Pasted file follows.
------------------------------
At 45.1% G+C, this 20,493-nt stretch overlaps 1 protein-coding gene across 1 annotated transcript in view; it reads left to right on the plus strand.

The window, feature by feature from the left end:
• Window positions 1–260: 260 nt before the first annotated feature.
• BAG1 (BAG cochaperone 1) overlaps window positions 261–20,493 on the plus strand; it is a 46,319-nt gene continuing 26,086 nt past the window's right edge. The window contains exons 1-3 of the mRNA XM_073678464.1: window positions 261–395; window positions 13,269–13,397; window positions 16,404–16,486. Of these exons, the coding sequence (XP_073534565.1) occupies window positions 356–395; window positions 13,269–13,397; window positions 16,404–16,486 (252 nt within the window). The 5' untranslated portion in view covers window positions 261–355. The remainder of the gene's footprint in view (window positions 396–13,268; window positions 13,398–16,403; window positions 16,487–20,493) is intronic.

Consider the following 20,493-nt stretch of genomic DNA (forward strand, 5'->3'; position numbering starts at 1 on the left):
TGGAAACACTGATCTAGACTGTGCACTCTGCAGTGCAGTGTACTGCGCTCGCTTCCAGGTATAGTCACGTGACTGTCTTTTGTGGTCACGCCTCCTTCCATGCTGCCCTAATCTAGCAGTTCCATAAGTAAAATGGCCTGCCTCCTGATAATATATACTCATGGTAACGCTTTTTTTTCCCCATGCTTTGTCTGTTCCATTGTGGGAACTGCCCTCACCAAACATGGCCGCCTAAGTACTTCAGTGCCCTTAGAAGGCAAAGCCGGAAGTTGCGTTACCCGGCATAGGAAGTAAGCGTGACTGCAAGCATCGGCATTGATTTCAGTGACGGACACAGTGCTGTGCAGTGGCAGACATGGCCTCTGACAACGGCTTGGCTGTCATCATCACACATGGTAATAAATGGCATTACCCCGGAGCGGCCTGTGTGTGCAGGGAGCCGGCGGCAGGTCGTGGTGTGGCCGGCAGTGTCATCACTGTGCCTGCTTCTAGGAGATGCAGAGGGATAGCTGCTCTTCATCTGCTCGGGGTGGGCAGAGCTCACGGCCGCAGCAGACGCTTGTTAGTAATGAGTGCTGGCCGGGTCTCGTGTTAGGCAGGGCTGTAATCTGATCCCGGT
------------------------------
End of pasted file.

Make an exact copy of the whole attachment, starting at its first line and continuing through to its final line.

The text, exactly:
At 45.1% G+C, this 20,493-nt stretch overlaps 1 protein-coding gene across 1 annotated transcript in view; it reads left to right on the plus strand.

The window, feature by feature from the left end:
• Window positions 1–260: 260 nt before the first annotated feature.
• BAG1 (BAG cochaperone 1) overlaps window positions 261–20,493 on the plus strand; it is a 46,319-nt gene continuing 26,086 nt past the window's right edge. The window contains exons 1-3 of the mRNA XM_073678464.1: window positions 261–395; window positions 13,269–13,397; window positions 16,404–16,486. Of these exons, the coding sequence (XP_073534565.1) occupies window positions 356–395; window positions 13,269–13,397; window positions 16,404–16,486 (252 nt within the window). The 5' untranslated portion in view covers window positions 261–355. The remainder of the gene's footprint in view (window positions 396–13,268; window positions 13,398–16,403; window positions 16,487–20,493) is intronic.

Consider the following 20,493-nt stretch of genomic DNA (forward strand, 5'->3'; position numbering starts at 1 on the left):
TGGAAACACTGATCTAGACTGTGCACTCTGCAGTGCAGTGTACTGCGCTCGCTTCCAGGTATAGTCACGTGACTGTCTTTTGTGGTCACGCCTCCTTCCATGCTGCCCTAATCTAGCAGTTCCATAAGTAAAATGGCCTGCCTCCTGATAATATATACTCATGGTAACGCTTTTTTTTCCCCATGCTTTGTCTGTTCCATTGTGGGAACTGCCCTCACCAAACATGGCCGCCTAAGTACTTCAGTGCCCTTAGAAGGCAAAGCCGGAAGTTGCGTTACCCGGCATAGGAAGTAAGCGTGACTGCAAGCATCGGCATTGATTTCAGTGACGGACACAGTGCTGTGCAGTGGCAGACATGGCCTCTGACAACGGCTTGGCTGTCATCATCACACATGGTAATAAATGGCATTACCCCGGAGCGGCCTGTGTGTGCAGGGAGCCGGCGGCAGGTCGTGGTGTGGCCGGCAGTGTCATCACTGTGCCTGCTTCTAGGAGATGCAGAGGGATAGCTGCTCTTCATCTGCTCGGGGTGGGCAGAGCTCACGGCCGCAGCAGACGCTTGTTAGTAATGAGTGCTGGCCGGGTCTCGTGTTAGGCAGGGCTGTAATCTGATCCCGGT